A short item this, but one that has a cytoskeleton dimension and which just goes to show the impact that this cell component has on plant growth and development, and often in surprising ways.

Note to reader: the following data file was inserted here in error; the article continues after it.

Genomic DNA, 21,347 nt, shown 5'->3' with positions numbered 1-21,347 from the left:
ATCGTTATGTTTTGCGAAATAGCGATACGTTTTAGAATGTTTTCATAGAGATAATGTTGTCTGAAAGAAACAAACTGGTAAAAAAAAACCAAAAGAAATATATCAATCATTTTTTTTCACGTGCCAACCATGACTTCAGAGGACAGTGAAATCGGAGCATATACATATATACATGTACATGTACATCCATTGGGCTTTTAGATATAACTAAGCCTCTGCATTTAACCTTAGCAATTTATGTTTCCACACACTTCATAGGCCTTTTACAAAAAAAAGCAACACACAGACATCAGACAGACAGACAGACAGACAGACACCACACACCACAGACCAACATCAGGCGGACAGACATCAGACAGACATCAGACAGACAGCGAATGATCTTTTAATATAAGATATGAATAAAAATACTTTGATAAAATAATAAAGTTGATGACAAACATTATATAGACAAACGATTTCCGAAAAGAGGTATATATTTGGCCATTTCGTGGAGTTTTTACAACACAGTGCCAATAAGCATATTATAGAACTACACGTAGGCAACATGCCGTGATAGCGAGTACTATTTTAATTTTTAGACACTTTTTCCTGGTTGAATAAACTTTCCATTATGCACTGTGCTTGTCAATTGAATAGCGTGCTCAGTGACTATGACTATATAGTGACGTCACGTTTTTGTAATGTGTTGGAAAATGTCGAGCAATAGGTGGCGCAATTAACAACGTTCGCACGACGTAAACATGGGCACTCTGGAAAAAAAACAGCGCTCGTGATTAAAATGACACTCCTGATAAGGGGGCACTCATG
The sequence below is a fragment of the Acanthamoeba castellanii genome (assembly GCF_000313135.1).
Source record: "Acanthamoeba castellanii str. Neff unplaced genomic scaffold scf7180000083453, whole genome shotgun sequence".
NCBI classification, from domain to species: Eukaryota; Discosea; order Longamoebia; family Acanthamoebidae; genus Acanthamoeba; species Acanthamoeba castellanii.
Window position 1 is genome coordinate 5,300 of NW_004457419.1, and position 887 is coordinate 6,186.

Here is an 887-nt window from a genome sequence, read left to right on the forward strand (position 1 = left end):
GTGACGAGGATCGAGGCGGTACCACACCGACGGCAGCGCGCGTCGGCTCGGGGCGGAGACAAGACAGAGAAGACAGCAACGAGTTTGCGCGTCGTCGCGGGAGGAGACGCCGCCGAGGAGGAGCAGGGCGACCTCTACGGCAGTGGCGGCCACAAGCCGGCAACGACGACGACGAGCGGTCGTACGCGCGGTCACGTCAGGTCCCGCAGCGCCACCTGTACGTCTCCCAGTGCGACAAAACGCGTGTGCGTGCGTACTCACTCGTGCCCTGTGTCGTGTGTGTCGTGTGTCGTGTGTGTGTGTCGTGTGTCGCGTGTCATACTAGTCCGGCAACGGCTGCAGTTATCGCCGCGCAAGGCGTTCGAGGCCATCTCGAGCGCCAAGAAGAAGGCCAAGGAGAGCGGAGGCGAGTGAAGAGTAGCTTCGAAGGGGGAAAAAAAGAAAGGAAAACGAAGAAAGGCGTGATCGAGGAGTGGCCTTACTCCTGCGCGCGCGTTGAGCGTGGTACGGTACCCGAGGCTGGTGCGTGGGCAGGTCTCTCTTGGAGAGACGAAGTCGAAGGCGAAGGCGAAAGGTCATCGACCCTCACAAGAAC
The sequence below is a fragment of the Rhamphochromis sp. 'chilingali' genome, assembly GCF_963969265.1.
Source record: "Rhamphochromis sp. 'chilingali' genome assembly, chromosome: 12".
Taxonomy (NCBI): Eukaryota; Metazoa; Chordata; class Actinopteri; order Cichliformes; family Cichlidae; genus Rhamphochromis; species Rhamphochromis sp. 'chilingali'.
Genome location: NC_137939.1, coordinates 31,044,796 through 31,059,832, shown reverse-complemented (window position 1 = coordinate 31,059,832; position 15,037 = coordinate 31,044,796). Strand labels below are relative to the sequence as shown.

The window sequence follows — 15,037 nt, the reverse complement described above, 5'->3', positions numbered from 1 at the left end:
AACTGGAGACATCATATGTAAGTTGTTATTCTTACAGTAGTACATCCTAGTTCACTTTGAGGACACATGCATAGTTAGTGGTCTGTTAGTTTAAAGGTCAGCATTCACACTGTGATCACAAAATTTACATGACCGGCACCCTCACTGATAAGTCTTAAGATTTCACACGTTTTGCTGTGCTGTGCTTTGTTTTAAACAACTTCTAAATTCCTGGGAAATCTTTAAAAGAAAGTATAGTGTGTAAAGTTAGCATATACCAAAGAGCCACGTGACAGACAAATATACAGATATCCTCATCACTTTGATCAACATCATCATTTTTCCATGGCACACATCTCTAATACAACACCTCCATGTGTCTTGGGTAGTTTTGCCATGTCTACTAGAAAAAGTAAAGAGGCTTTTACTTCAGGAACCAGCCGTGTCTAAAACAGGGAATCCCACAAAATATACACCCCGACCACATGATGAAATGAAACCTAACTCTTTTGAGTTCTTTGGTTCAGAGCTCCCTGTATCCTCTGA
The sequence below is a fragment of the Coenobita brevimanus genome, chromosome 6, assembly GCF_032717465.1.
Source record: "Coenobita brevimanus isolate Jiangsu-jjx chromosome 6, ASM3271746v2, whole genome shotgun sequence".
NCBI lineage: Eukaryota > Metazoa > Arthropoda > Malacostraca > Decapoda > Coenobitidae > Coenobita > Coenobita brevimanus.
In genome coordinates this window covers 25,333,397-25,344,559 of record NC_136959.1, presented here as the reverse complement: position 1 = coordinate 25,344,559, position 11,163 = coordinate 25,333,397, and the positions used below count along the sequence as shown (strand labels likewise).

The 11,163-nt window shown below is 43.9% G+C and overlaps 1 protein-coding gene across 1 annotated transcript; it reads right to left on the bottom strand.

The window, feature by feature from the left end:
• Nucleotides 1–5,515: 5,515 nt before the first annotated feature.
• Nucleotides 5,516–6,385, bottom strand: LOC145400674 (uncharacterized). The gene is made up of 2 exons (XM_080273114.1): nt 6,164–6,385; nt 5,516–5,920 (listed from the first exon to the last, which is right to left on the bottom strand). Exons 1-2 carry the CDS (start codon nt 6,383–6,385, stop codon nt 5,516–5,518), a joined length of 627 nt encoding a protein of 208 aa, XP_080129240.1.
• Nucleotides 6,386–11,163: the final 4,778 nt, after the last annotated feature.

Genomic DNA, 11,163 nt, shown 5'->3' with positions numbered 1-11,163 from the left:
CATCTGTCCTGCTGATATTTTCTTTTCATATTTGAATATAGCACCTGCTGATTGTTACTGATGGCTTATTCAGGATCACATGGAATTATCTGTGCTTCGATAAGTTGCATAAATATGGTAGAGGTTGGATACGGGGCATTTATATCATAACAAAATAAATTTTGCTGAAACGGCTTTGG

Adding to that catalogue of cytoskeletal contributions to cell biology, Motoki Tominaga et al. propose that the rate of cytoplasmic streaming within cells is a ‘determinant’ of plant size. Cytoplasmic streaming is the term for large-scale active circulation of the entire fluid contents of cells, which is driven by organelles coated with myosin (a component of the cytoskeleton) as they process along actin filament bundles (also cytoskeleton components) fixed at the periphery of the cell. Working with ‘myosin-manipulated’ arabidopsis, the Japan-based team discovered that streaming was slower in plants with ‘slow myosin’, and faster in those with a ‘fast myosin’: as you might predict perhaps. But they also noticed that slow myosin produced smaller-than-usual plants, whereas fast myosin resulted in plants that were larger than wild-type ones. Which led them to – not unnaturally – conclude that their ‘results strongly suggest that cytoplasmic streaming is a key determinant of plant size’. Subsequently, they also mused on the possibility that manipulation of cytoplasmic streaming could be exploited for ‘applications in artificial size control in plants’. Which leads me to muse on how big could you make arabidopsis, that Tom-Thumb of the plant world? This is one story that – like Topsy – could surely grow (and grow…).